"Who is it?" I asked. and my voice sounded strange. I realized then that these were the first words I had spoken in a long while.
"Escape," he said. "Trying to escape." And he chuckled again.
"How did you get in here?"
"Walked," he replied.
"From where? How?"
I struck a match and it hurt my eyes, but I held it.
He was a small man. Tiny, might be an even better word. He was around five feet tall and a hunchback. His
hair and beard were as heavy as my own. The only distinguishing features in that great mass of fur were his long, hook nose and ins
alrn06t black eyes, now squinted against the light.
"Dworkin!" I said.
He chuckled again.
"That's my name. What's yours?"
"Don't you know me, Dworkin?" I struck another match and held it near my face. "Look hard. Forget the beard and the hair. Add a hundred pounds to my frame. You drew me, in exquisite detail, on several packs of playing cards."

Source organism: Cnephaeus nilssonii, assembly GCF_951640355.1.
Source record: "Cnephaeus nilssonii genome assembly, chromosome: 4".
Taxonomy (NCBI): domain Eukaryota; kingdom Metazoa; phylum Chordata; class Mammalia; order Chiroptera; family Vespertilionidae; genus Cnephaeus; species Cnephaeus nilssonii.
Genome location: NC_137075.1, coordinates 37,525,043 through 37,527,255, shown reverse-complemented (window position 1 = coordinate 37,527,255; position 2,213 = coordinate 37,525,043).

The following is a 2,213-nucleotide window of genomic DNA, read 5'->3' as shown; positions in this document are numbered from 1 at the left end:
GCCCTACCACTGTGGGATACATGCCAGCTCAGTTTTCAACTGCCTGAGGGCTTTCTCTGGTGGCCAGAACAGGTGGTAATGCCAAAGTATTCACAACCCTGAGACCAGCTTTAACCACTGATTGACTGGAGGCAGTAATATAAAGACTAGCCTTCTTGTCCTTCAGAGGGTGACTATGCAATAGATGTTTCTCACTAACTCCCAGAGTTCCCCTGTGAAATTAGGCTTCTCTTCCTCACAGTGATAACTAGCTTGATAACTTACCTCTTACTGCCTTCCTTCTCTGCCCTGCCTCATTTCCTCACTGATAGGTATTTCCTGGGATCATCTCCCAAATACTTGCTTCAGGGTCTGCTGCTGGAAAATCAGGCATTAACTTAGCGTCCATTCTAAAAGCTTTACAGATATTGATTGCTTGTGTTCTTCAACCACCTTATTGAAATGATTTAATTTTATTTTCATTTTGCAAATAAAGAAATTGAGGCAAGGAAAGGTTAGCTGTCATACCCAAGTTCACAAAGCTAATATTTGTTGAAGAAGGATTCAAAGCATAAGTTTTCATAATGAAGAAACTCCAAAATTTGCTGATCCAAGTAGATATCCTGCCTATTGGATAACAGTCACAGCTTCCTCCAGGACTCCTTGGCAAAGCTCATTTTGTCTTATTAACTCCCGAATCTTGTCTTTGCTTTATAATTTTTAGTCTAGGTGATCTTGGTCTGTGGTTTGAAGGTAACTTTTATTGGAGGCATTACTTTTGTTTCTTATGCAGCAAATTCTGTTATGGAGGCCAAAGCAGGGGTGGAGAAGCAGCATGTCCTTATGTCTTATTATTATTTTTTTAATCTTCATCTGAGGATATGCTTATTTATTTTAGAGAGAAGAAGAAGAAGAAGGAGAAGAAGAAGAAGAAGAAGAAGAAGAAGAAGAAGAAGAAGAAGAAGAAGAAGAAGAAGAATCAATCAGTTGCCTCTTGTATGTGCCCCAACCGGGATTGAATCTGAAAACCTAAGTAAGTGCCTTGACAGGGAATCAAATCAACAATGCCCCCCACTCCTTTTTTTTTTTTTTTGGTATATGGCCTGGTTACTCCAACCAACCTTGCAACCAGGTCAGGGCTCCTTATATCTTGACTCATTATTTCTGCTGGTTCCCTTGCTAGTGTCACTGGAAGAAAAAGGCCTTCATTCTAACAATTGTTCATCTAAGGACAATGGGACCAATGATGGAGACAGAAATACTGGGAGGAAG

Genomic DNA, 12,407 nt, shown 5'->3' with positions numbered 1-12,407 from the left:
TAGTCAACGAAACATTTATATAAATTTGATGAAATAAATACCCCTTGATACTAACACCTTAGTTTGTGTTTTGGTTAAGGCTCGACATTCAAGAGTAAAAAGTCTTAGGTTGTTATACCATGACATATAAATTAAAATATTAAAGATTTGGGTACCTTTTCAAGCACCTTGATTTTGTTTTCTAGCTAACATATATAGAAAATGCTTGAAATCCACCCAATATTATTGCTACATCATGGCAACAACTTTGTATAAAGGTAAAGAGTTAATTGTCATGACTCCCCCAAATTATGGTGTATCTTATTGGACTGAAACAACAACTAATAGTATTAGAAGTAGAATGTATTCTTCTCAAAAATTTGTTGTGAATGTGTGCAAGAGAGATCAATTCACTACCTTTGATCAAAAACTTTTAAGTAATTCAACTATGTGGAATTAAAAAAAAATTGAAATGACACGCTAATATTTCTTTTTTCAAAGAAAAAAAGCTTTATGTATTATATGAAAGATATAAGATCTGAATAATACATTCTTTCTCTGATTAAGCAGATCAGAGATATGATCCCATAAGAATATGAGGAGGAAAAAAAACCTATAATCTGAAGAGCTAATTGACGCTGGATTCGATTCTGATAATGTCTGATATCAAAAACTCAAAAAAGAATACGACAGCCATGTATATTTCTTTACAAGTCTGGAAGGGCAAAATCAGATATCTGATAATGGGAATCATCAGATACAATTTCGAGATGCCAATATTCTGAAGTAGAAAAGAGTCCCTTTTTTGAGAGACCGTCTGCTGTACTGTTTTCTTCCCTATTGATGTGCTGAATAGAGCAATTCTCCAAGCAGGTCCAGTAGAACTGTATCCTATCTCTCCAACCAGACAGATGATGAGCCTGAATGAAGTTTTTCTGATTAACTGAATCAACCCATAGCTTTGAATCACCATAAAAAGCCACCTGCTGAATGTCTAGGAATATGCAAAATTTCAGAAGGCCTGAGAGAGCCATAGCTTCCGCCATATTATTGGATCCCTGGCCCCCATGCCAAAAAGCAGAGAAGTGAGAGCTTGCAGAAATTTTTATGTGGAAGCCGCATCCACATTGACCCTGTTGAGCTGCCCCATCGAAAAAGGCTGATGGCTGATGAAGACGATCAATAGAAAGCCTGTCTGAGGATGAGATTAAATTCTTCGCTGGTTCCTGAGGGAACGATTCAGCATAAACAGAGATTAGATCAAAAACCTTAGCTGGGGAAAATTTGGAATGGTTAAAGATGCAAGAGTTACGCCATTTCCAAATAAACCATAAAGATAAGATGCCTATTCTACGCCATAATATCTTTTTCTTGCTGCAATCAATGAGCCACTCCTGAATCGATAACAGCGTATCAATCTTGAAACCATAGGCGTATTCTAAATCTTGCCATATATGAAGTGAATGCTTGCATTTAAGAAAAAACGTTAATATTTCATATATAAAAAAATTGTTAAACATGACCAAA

"Corwin," he said at last. "I remember you. Yes."
"I had thought you were dead."
"I'm not, though. See?" and he pirouetted before me.
"How is your father? Have you seen him recently? Did he put you here?"
"Oberon is no more," I replied. "My brother Eric reigns in Amber, and I'm his prisoner."
"Then I have seniority," he told me, "for I am Oberon's prisoner."
"Oh? None of us knew that Dad had locked you up."
I heard him weeping.
"Yes," he said after a time. "He didn't trust me."
"I told him I'd thought of a way to destroy Amber. I described it to him. and he locked me in"
"That wasn't very nice," I said.